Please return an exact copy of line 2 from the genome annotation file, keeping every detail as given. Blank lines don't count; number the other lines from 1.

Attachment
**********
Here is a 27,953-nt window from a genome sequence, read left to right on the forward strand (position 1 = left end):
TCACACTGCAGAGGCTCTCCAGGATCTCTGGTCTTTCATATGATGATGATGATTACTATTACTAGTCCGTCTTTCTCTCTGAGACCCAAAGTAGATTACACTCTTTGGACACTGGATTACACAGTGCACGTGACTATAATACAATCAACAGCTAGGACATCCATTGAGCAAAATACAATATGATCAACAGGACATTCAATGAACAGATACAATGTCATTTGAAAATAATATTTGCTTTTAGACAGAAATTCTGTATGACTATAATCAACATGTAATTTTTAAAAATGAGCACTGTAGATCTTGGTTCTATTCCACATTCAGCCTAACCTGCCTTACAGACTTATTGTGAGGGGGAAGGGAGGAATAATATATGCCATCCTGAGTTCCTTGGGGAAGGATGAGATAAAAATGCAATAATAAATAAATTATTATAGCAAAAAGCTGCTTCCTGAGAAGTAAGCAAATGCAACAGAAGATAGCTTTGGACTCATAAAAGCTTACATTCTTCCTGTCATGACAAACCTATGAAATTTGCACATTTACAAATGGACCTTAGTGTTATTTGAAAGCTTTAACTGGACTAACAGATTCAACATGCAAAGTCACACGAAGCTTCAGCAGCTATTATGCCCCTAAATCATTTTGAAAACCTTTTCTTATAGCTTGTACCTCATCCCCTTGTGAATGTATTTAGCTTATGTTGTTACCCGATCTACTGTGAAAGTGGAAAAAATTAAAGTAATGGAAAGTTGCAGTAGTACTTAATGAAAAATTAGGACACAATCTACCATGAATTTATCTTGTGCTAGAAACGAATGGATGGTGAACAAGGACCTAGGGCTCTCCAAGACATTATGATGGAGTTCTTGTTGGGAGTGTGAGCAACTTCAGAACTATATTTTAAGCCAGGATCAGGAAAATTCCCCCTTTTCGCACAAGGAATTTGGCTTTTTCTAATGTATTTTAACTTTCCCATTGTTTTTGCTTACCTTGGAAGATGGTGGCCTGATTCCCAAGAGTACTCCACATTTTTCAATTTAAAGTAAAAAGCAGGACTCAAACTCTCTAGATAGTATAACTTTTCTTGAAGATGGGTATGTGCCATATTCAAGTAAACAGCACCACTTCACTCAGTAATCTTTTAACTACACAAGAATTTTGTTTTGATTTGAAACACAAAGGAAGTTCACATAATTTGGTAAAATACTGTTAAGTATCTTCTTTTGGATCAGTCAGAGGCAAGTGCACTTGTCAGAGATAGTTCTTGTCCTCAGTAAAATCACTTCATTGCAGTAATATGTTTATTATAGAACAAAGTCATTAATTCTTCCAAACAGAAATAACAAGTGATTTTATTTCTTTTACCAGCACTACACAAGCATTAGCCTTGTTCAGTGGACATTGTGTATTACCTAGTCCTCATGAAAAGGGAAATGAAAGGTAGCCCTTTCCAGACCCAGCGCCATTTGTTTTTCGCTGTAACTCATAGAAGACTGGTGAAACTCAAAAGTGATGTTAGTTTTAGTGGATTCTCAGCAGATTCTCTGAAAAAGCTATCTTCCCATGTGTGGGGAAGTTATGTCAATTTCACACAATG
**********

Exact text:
TCACACTGCAGAGGCTCTCCAGGATCTCTGGTCTTTCATATGATGATGATGATTACTATTACTAGTCCGTCTTTCTCTCTGAGACCCAAAGTAGATTACACTCTTTGGACACTGGATTACACAGTGCACGTGACTATAATACAATCAACAGCTAGGACATCCATTGAGCAAAATACAATATGATCAACAGGACATTCAATGAACAGATACAATGTCATTTGAAAATAATATTTGCTTTTAGACAGAAATTCTGTATGACTATAATCAACATGTAATTTTTAAAAATGAGCACTGTAGATCTTGGTTCTATTCCACATTCAGCCTAACCTGCCTTACAGACTTATTGTGAGGGGGAAGGGAGGAATAATATATGCCATCCTGAGTTCCTTGGGGAAGGATGAGATAAAAATGCAATAATAAATAAATTATTATAGCAAAAAGCTGCTTCCTGAGAAGTAAGCAAATGCAACAGAAGATAGCTTTGGACTCATAAAAGCTTACATTCTTCCTGTCATGACAAACCTATGAAATTTGCACATTTACAAATGGACCTTAGTGTTATTTGAAAGCTTTAACTGGACTAACAGATTCAACATGCAAAGTCACACGAAGCTTCAGCAGCTATTATGCCCCTAAATCATTTTGAAAACCTTTTCTTATAGCTTGTACCTCATCCCCTTGTGAATGTATTTAGCTTATGTTGTTACCCGATCTACTGTGAAAGTGGAAAAAATTAAAGTAATGGAAAGTTGCAGTAGTACTTAATGAAAAATTAGGACACAATCTACCATGAATTTATCTTGTGCTAGAAACGAATGGATGGTGAACAAGGACCTAGGGCTCTCCAAGACATTATGATGGAGTTCTTGTTGGGAGTGTGAGCAACTTCAGAACTATATTTTAAGCCAGGATCAGGAAAATTCCCCCTTTTCGCACAAGGAATTTGGCTTTTTCTAATGTATTTTAACTTTCCCATTGTTTTTGCTTACCTTGGAAGATGGTGGCCTGATTCCCAAGAGTACTCCACATTTTTCAATTTAAAGTAAAAAGCAGGACTCAAACTCTCTAGATAGTATAACTTTTCTTGAAGATGGGTATGTGCCATATTCAAGTAAACAGCACCACTTCACTCAGTAATCTTTTAACTACACAAGAATTTTGTTTTGATTTGAAACACAAAGGAAGTTCACATAATTTGGTAAAATACTGTTAAGTATCTTCTTTTGGATCAGTCAGAGGCAAGTGCACTTGTCAGAGATAGTTCTTGTCCTCAGTAAAATCACTTCATTGCAGTAATATGTTTATTATAGAACAAAGTCATTAATTCTTCCAAACAGAAATAACAAGTGATTTTATTTCTTTTACCAGCACTACACAAGCATTAGCCTTGTTCAGTGGACATTGTGTATTACCTAGTCCTCATGAAAAGGGAAATGAAAGGTAGCCCTTTCCAGACCCAGCGCCATTTGTTTTTCGCTGTAACTCATAGAAGACTGGTGAAACTCAAAAGTGATGTTAGTTTTAGTGGATTCTCAGCAGATTCTCTGAAAAAGCTATCTTCCCATGTGTGGGGAAGTTATGTCAATTTCACACAATG